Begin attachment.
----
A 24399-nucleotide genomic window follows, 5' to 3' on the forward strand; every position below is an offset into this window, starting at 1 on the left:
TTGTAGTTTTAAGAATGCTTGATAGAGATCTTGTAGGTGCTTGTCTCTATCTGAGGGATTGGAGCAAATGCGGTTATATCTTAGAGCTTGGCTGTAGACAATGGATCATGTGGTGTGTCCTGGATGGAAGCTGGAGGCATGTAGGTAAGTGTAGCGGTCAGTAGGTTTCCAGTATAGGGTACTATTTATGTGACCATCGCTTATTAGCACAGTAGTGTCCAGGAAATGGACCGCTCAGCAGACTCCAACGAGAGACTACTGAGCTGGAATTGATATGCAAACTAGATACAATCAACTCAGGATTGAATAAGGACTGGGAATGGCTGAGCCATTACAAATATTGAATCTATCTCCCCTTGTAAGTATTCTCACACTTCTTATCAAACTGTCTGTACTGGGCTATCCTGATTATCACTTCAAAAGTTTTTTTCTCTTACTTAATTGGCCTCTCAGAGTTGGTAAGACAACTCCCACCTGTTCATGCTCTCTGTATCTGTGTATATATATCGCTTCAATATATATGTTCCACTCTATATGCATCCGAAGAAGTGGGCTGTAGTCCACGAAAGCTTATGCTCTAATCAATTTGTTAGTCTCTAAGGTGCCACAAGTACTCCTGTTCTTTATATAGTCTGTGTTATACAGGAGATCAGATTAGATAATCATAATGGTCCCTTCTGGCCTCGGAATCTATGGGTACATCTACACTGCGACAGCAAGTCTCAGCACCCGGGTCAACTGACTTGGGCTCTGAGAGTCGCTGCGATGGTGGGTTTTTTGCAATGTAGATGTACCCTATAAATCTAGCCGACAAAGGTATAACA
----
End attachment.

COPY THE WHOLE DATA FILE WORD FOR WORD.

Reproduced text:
A 24399-nucleotide genomic window follows, 5' to 3' on the forward strand; every position below is an offset into this window, starting at 1 on the left:
TTGTAGTTTTAAGAATGCTTGATAGAGATCTTGTAGGTGCTTGTCTCTATCTGAGGGATTGGAGCAAATGCGGTTATATCTTAGAGCTTGGCTGTAGACAATGGATCATGTGGTGTGTCCTGGATGGAAGCTGGAGGCATGTAGGTAAGTGTAGCGGTCAGTAGGTTTCCAGTATAGGGTACTATTTATGTGACCATCGCTTATTAGCACAGTAGTGTCCAGGAAATGGACCGCTCAGCAGACTCCAACGAGAGACTACTGAGCTGGAATTGATATGCAAACTAGATACAATCAACTCAGGATTGAATAAGGACTGGGAATGGCTGAGCCATTACAAATATTGAATCTATCTCCCCTTGTAAGTATTCTCACACTTCTTATCAAACTGTCTGTACTGGGCTATCCTGATTATCACTTCAAAAGTTTTTTTCTCTTACTTAATTGGCCTCTCAGAGTTGGTAAGACAACTCCCACCTGTTCATGCTCTCTGTATCTGTGTATATATATCGCTTCAATATATATGTTCCACTCTATATGCATCCGAAGAAGTGGGCTGTAGTCCACGAAAGCTTATGCTCTAATCAATTTGTTAGTCTCTAAGGTGCCACAAGTACTCCTGTTCTTTATATAGTCTGTGTTATACAGGAGATCAGATTAGATAATCATAATGGTCCCTTCTGGCCTCGGAATCTATGGGTACATCTACACTGCGACAGCAAGTCTCAGCACCCGGGTCAACTGACTTGGGCTCTGAGAGTCGCTGCGATGGTGGGTTTTTTGCAATGTAGATGTACCCTATAAATCTAGCCGACAAAGGTATAACA